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To cut costs, my hospital closed the main pharmacy at night and established a "night pharmacy" to provide medications ordered after the main pharmacy closes. As the nursing supervisor for the night shift, I'm expected to enter the pharmacy and retrieve any medications ordered after hours. I've received no special orientation to the pharmacy and I'm uncomfortable with this responsibility, but my manager says it's part of my job. What do you say?-L.P., GA.
You're right to be uncomfortable. The Joint Commission (TJC) has issued a standard (Standard MM.4.50) for providing urgent or emergency medications when the main pharmacy is closed, and it sounds as if your hospital is falling short. To meet the TJC standard, your hospital's after-hours policy should include these elements.
* Night pharmacy medications must be limited to specific medications selected and approved in advance by the facility. These medications must be stored in a limited section of the pharmacy, a night cabinet, or automated storage and distribution device.
* Only specially trained, designated nurses or other nonpharmacist clinicians are permitted to have access to this limited supply of medications. Access to the entire pharmacy by nonpharmacists isn't permissible under TJC standards, even if state laws or regulations permit it.
* A pharmacist must be available, either on-call or at another location (such as a nearby hospital with 24-hour pharmacy service), to answer questions and obtain medications not available through the night pharmacy. Unless your facility has made arrangements with a nearby 24-hour pharmacist, the on-call pharmacist must come in to provide medications not available in the night pharmacy.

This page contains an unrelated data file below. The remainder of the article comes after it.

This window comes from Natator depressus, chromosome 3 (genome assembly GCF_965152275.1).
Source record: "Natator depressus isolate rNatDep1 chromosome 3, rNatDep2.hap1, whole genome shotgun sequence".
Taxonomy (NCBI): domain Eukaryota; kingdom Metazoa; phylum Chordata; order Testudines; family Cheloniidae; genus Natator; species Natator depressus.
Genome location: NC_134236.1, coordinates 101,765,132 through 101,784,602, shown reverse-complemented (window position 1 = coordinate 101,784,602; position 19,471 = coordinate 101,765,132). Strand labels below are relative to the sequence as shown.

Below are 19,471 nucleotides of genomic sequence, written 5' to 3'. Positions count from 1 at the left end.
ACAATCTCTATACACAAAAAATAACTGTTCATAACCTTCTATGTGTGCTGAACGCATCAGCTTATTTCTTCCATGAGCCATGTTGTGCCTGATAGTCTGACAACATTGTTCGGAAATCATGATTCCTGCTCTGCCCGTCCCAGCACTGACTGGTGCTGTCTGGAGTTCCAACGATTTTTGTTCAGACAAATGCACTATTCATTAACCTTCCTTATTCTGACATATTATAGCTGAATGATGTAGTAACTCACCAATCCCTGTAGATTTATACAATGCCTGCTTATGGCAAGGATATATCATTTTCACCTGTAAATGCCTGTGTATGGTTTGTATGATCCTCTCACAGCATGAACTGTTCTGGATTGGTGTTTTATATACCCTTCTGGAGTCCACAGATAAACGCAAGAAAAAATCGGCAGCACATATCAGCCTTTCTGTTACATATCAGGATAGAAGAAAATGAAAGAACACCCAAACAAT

* Quality control measures must be in place; for example, an independent double check by another clinician or secondary verification built into the system. The facility is also responsible for ongoing evaluation of after-hours access to determine patterns and make changes to reduce the number of times nonpharmacist healthcare professionals access the night pharmacy.
Failing to meet TJC standards jeopardizes patient safety, your hospital's accreditation status, and possibly even your license if a patient is injured due to substandard practices. Go through channels to have this policy reviewed and revised to protect everyone concerned.
Reference: Rich DS. Questions and answers about the 2004 medication management standards, part 3. Hosp Pharm. 2004;39(3):278-285.
While performing medication reconciliation recently, I learned that a patient has been taking Alli, an over-the-counter (OTC) version of the weight-loss medication orlistat. She asked me if she should be worried about news reports of liver damage associated with this medication. I was unaware of this information and advised her to discuss it with her healthcare provider. What can you tell me about this?-S.R., N.Y.
Your patient was referring to an FDA early communication about an ongoing safety review issued several months ago. An early communication informs the public and healthcare providers when the FDA is investigating a potential problem but hasn't yet reached a conclusion. In this case, the FDA is investigating reports of serious liver injury in patients taking the prescription drug orlistat 120 mg (Xenical) or orlistat 60 mg (Alli), which is approved for OTC use in overweight adults age 18 and older.
In the early communication, the FDA stressed that no link between orlistat and liver injury has been established and recommended that patients continue to take the drug as prescribed or, in the case of the OTC version, as directed on the label.
You were wise to advise your patient to talk to her healthcare provider about her use of orlistat. This drug works by inhibiting gastrointestinal lipases, blocking the absorption of dietary fat. No matter what the dose, it's intended for use in conjunction with a low-fat, low-calorie diet, so she should discuss her entire weight-loss strategy with her provider. In addition, she should be instructed to immediately report signs and symptoms suggesting liver problems: yellowing of skin or eyes, weakness or fatigue, abdominal pain, nausea or vomiting, loss of appetite, brown urine, light-colored stools, or itchy skin.
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